While I am not using this tool, I have been doing something more crude but effective at the beginning of each web conference for internal audiences. I include a slide that mentions the approximate carbon emissions that were saved by meeting online where no travel or paper is required. It's generally an "a-ha" moment for participants and many will comment in the evaluation form positively about this part of the web conference.

Friday, November 28, 2008

How to Sabatoge

I recently came across a humorous posting on the Boing Boing blog by Cory Doctorow on a 1944 CIA Simple Sabotage Field Manual with tips on how to sabotage the workplace. This resurfaced manual sounds eerily familiar to meetings I am in at work with tips such as

"- Bring up irrelevant issues as frequently as possible."
"- Haggle over precise wordings of com­munications, minutes, resolutions."

I started working on my own list of tips to add some humor to the web conferencing planning process:

How to Sabotage a Web Conference
1. Send unclear meeting instructions to enrollees
2. Do not begin or end the session on time
3. Do not practice or rehearse your session prior to the actual live delivery
4. Speak for long periods of time and do not move your slides frequently
5. Do not engage participants via polling, chatting or other interactive features.

The list could go on and on, but I'll stop there. You get the idea!

Friday, November 14, 2008

ASTD TechKnowledge Conference 2009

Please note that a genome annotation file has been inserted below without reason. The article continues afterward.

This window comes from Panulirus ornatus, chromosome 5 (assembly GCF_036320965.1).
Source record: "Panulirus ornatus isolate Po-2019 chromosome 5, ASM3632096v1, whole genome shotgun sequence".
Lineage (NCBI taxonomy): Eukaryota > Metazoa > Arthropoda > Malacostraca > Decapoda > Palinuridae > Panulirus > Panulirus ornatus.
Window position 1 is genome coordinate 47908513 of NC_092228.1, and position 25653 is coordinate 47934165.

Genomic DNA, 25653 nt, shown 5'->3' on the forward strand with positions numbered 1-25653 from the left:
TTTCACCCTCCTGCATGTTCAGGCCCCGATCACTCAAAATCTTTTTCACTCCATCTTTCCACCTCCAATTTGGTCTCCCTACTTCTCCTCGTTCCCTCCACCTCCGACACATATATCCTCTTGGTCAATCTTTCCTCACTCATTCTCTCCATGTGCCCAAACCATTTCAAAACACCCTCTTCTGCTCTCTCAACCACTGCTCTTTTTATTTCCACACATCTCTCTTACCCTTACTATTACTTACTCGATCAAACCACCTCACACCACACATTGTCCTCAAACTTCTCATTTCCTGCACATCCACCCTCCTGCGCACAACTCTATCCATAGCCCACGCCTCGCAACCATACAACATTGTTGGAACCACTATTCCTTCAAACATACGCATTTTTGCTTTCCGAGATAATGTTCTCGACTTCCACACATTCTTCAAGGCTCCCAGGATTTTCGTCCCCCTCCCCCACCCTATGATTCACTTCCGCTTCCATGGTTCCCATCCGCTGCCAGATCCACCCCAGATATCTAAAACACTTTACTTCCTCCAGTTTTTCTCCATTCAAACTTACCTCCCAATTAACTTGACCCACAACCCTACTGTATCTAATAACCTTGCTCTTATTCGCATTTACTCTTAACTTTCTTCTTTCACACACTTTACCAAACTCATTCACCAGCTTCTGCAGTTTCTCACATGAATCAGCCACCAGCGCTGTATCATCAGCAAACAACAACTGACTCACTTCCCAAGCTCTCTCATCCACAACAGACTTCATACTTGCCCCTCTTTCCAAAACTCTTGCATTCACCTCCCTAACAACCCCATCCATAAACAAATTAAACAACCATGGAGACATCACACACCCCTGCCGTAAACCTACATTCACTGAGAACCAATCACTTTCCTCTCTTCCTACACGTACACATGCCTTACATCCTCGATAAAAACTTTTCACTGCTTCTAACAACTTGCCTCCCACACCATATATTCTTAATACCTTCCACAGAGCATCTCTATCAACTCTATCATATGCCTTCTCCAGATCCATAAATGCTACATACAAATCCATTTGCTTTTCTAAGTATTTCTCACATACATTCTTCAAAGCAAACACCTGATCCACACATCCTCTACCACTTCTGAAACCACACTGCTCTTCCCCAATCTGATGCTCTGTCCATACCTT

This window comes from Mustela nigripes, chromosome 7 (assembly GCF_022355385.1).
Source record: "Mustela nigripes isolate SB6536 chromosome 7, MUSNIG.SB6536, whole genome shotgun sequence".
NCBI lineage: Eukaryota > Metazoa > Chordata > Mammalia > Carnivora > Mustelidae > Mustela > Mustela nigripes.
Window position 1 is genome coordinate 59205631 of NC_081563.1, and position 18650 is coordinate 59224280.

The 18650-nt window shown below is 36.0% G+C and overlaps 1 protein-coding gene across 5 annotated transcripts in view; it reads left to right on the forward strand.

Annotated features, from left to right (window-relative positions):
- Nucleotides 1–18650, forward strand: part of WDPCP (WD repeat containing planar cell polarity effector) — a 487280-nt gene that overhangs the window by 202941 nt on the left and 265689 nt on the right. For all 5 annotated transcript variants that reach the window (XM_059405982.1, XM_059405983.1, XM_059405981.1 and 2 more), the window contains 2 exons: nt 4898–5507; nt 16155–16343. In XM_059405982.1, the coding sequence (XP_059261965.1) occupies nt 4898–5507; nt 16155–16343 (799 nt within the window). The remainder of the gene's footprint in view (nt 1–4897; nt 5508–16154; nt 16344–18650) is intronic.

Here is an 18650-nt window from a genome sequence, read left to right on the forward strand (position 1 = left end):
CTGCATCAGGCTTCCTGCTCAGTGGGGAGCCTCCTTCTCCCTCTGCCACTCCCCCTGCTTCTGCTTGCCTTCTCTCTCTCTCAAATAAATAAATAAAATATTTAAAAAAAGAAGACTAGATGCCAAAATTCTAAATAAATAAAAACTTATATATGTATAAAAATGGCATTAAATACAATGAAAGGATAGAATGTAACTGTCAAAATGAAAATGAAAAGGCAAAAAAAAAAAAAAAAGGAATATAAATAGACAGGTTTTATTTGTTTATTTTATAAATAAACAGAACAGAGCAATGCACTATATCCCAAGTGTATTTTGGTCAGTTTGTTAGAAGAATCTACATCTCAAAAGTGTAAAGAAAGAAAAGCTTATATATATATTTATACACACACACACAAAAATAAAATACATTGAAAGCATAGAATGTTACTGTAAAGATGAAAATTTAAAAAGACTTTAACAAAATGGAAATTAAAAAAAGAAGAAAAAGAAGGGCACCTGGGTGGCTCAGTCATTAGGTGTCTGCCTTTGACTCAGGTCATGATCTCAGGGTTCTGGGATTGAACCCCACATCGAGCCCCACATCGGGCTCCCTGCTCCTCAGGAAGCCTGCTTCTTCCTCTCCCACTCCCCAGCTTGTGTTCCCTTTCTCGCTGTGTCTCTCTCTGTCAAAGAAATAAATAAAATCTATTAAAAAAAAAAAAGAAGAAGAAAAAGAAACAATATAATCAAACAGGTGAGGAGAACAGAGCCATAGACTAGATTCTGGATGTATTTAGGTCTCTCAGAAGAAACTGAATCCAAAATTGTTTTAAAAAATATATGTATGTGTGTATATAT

The American Society for Training and Development (ASTD) holds two conferences each year. One of the conferences, ASTD TechKnowledge, will take place in Las Vegas, Nevada this year and the conference program was recently posted online.

This year they are offering a track for attendees who are interested in Virtual Facilitation and Delivery. I have the honor of being one of the speakers in this track and I will be speaking about Facilitating Virtual Events: Success Factors from the World Bank Group. My presentation will be based on the best practices I've learned from facilitating web conferences over the past few years, with an emphasis on global delivery. If you plan to attend the conference, do let me know.

Friday, November 7, 2008

An Integrated Experience

I was reading a recent article by Jakob Neilsen, a web usability guru, on Aspects of Design Quality, and realized that his comments on the importance of total user experience apply directly to web conferencing. In the article Neilsen states, “We can liken a website's user experience to the metaphorical chain that's no stronger than its weakest link. If any one usability attribute fails, the overall user experience is compromised and many users will fail.”